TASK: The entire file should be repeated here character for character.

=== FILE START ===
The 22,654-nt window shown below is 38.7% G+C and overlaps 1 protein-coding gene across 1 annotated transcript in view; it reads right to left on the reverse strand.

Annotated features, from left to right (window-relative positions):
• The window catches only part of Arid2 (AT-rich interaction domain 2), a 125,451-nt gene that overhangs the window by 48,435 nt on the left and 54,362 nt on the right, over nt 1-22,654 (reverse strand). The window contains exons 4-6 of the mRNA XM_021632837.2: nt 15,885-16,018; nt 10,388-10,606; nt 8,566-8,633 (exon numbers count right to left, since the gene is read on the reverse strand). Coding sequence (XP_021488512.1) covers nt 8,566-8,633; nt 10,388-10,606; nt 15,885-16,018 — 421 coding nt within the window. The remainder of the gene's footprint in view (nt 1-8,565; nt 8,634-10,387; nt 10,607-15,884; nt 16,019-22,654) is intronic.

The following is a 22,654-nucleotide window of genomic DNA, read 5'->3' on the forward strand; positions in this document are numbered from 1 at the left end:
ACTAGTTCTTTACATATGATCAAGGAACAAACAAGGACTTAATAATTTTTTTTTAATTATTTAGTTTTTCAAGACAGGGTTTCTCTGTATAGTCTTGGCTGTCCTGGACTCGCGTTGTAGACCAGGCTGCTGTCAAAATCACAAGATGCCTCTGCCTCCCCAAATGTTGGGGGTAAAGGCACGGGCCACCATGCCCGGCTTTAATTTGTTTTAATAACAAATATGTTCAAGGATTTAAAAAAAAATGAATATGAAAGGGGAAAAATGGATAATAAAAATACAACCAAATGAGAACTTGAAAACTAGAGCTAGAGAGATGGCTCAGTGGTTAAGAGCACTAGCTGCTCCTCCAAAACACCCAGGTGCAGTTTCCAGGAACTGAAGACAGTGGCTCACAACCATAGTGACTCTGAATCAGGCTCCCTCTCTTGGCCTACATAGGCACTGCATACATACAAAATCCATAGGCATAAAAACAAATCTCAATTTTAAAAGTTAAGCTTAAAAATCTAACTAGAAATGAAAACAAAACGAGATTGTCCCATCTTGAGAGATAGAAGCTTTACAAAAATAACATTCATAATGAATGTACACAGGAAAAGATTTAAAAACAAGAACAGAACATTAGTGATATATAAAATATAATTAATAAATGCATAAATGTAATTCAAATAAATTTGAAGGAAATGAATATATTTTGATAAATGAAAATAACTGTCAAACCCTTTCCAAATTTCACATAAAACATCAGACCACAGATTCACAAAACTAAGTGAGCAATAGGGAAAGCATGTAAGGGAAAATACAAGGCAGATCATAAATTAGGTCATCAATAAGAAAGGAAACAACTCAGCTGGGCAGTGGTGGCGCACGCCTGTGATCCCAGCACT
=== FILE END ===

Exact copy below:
The 22,654-nt window shown below is 38.7% G+C and overlaps 1 protein-coding gene across 1 annotated transcript in view; it reads right to left on the reverse strand.

Annotated features, from left to right (window-relative positions):
• The window catches only part of Arid2 (AT-rich interaction domain 2), a 125,451-nt gene that overhangs the window by 48,435 nt on the left and 54,362 nt on the right, over nt 1-22,654 (reverse strand). The window contains exons 4-6 of the mRNA XM_021632837.2: nt 15,885-16,018; nt 10,388-10,606; nt 8,566-8,633 (exon numbers count right to left, since the gene is read on the reverse strand). Coding sequence (XP_021488512.1) covers nt 8,566-8,633; nt 10,388-10,606; nt 15,885-16,018 — 421 coding nt within the window. The remainder of the gene's footprint in view (nt 1-8,565; nt 8,634-10,387; nt 10,607-15,884; nt 16,019-22,654) is intronic.

The following is a 22,654-nucleotide window of genomic DNA, read 5'->3' on the forward strand; positions in this document are numbered from 1 at the left end:
ACTAGTTCTTTACATATGATCAAGGAACAAACAAGGACTTAATAATTTTTTTTTAATTATTTAGTTTTTCAAGACAGGGTTTCTCTGTATAGTCTTGGCTGTCCTGGACTCGCGTTGTAGACCAGGCTGCTGTCAAAATCACAAGATGCCTCTGCCTCCCCAAATGTTGGGGGTAAAGGCACGGGCCACCATGCCCGGCTTTAATTTGTTTTAATAACAAATATGTTCAAGGATTTAAAAAAAAATGAATATGAAAGGGGAAAAATGGATAATAAAAATACAACCAAATGAGAACTTGAAAACTAGAGCTAGAGAGATGGCTCAGTGGTTAAGAGCACTAGCTGCTCCTCCAAAACACCCAGGTGCAGTTTCCAGGAACTGAAGACAGTGGCTCACAACCATAGTGACTCTGAATCAGGCTCCCTCTCTTGGCCTACATAGGCACTGCATACATACAAAATCCATAGGCATAAAAACAAATCTCAATTTTAAAAGTTAAGCTTAAAAATCTAACTAGAAATGAAAACAAAACGAGATTGTCCCATCTTGAGAGATAGAAGCTTTACAAAAATAACATTCATAATGAATGTACACAGGAAAAGATTTAAAAACAAGAACAGAACATTAGTGATATATAAAATATAATTAATAAATGCATAAATGTAATTCAAATAAATTTGAAGGAAATGAATATATTTTGATAAATGAAAATAACTGTCAAACCCTTTCCAAATTTCACATAAAACATCAGACCACAGATTCACAAAACTAAGTGAGCAATAGGGAAAGCATGTAAGGGAAAATACAAGGCAGATCATAAATTAGGTCATCAATAAGAAAGGAAACAACTCAGCTGGGCAGTGGTGGCGCACGCCTGTGATCCCAGCACT